You’ve probably heard that real estate professionals establish home prices based on the sales prices of comparable properties in the immediate area. Real estate agents have access to computerized databases that list the size, features, amenities and selling prices of every property in the country for decades.
Generally, the agent locates comparable properties with about the same square footage within a few blocks of your home. The comparable properties need to have the same number of bedrooms and bathrooms, and usually have similar features. Your home’s price is based on the selling price of those properties.
That’s true. But of course, it’s more complex than that.
Every home is unique. Even in an entire subdivision of nearly identical homes designed and built by one company, the homes will have differences in amenities and features. Some are more expensive options that the homebuyer added on during construction, like granite countertops or whirlpool tubs. Other amenities may have been added later, like built-in shelves, a sunroom or a hot tub. The art of home pricing comes into play in knowing what value to assign different amenities.
Keep in mind that almost every home has some amenities, but not all amenities are equally valuable. In general, upgrades to kitchens and baths increase the home value more than other add-ones such as a fireplace, skylight or wood floors.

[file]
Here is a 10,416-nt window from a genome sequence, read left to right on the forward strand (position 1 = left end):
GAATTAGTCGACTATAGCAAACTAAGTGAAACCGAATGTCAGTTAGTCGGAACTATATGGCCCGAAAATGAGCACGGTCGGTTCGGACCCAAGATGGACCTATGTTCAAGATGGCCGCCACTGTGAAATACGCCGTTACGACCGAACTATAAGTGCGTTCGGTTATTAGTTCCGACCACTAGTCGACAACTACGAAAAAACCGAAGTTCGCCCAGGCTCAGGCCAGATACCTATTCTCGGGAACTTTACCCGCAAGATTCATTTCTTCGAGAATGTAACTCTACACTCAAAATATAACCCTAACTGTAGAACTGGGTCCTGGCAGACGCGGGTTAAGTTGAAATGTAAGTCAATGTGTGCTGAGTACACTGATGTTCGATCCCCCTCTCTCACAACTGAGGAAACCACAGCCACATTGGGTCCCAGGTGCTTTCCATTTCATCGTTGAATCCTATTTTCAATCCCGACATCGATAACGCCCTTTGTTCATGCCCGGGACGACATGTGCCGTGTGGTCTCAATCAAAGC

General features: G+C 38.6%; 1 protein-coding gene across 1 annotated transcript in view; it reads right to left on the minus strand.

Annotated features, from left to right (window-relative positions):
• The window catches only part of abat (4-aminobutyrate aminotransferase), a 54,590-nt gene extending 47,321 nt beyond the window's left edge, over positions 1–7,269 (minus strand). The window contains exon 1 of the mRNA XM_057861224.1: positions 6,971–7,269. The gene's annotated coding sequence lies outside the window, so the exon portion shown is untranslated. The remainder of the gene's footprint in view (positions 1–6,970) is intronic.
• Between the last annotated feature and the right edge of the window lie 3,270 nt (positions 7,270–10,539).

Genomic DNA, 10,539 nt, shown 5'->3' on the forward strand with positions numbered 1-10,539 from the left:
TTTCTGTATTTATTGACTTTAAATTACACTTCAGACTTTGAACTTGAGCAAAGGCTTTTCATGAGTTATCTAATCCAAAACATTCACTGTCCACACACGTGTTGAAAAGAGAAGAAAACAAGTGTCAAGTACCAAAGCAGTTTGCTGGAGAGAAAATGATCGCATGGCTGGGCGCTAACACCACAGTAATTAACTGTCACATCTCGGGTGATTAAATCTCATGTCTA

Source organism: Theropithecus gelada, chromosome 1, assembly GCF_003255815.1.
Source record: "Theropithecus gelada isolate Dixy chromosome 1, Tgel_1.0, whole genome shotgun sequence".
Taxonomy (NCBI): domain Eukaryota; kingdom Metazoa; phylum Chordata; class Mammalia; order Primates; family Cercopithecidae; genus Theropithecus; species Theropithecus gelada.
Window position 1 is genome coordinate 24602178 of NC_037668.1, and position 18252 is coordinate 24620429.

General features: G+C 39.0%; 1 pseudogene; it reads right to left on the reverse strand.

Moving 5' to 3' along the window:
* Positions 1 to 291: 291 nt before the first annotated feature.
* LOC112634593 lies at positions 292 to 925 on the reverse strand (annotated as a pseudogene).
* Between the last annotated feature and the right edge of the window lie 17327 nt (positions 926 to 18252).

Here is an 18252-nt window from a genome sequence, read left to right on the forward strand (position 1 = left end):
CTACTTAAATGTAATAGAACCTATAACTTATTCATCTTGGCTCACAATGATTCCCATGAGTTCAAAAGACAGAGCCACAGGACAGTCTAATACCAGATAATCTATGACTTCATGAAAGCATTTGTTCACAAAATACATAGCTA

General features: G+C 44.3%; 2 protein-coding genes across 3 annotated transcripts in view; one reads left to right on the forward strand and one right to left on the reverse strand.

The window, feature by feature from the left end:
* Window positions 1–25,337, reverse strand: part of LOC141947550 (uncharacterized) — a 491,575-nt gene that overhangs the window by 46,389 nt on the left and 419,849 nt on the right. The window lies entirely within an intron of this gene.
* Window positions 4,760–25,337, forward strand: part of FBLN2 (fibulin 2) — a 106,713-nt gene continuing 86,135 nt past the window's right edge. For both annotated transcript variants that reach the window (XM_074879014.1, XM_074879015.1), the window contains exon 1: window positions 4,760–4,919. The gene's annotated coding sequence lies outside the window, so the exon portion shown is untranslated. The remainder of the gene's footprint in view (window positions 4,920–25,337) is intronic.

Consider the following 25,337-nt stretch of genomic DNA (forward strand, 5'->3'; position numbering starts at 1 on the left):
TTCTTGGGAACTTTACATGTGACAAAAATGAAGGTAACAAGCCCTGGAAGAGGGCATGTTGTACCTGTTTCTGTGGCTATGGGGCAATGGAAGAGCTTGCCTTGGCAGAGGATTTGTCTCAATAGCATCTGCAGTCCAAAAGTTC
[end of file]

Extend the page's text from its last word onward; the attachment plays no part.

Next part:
Full attics with ceilings over 7 ft., and full, dry basements with good light are amenities that add value to a home, even if they have not been finished. They provide the potential for expanding the living space. On the other hand, a damp basement prone to mildew or an attic with supports every few feet, adds little to the home value.
Some built-in cabinets and shelves add value to a home, while others can be a drawback. When choosing customized cabinetry, always keep in mind that the next owner may have very different tastes. You may love the ebony entertainment center and purple shag carpet, but that doesn’t mean it will significantly add to your home’s value.
The value of amenities can also vary according to location. Take an in-ground swimming pool, for example. In many parts of the south and west, a quality in-ground swimming pool on an appropriate-sized lot can add $10,000 or more to a home’s value. In some more exclusive neighborhoods in warm climates like Arizona and California, a pool is an expected feature. In those areas, a home without a pool would be worth less than average in the neighborhood.
In other areas of the country, however, a pool may actually decrease the selling price of a home. In the upper Midwest, outdoor pools are prone to leaks and mechanical problems due to repeated freezing and thawing. At best, a pool can be used for two or three months of the year. In those areas, many homebuyers are reluctant to pay more for a feature that may need costly repairs.
Taking the time to objectively assess your home’s amenities, and consulting an expert, will give you the most accurate picture of your home’s true value.
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